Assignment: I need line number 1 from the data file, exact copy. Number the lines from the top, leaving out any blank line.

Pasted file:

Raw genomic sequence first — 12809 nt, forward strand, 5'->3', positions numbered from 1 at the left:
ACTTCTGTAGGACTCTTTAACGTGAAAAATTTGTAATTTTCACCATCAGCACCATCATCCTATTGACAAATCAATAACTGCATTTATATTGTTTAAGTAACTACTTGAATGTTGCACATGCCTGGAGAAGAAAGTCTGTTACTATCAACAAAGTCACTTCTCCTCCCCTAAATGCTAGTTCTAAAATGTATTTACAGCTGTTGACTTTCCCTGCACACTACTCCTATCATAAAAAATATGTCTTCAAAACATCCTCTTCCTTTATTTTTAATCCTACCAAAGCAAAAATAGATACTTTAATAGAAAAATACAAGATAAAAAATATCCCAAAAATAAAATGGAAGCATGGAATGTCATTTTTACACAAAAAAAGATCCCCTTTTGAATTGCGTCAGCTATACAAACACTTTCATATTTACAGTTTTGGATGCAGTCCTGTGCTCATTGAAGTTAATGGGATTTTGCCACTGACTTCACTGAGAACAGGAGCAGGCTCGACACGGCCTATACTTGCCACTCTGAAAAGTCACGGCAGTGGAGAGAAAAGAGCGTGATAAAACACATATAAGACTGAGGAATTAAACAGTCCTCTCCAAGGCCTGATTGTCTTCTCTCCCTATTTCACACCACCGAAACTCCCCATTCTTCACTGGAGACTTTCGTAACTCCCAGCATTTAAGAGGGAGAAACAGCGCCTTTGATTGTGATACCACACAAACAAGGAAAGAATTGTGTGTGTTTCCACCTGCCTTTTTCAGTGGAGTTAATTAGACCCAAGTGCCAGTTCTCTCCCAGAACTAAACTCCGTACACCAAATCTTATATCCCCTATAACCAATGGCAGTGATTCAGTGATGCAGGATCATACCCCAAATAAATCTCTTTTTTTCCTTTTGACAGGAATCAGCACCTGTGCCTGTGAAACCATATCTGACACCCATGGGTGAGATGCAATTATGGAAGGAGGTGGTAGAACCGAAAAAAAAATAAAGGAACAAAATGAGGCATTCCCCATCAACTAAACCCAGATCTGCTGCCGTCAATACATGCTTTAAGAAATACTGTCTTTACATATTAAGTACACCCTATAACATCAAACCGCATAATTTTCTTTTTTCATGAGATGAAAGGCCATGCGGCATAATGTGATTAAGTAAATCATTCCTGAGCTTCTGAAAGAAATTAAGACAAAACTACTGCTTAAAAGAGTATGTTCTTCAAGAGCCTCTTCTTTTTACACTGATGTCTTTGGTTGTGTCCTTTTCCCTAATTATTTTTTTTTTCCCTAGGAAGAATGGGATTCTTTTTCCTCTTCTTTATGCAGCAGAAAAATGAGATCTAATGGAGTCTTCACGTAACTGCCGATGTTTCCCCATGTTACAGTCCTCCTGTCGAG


Raw genomic sequence first — 12809 nt, forward strand, 5'->3', positions numbered from 1 at the left: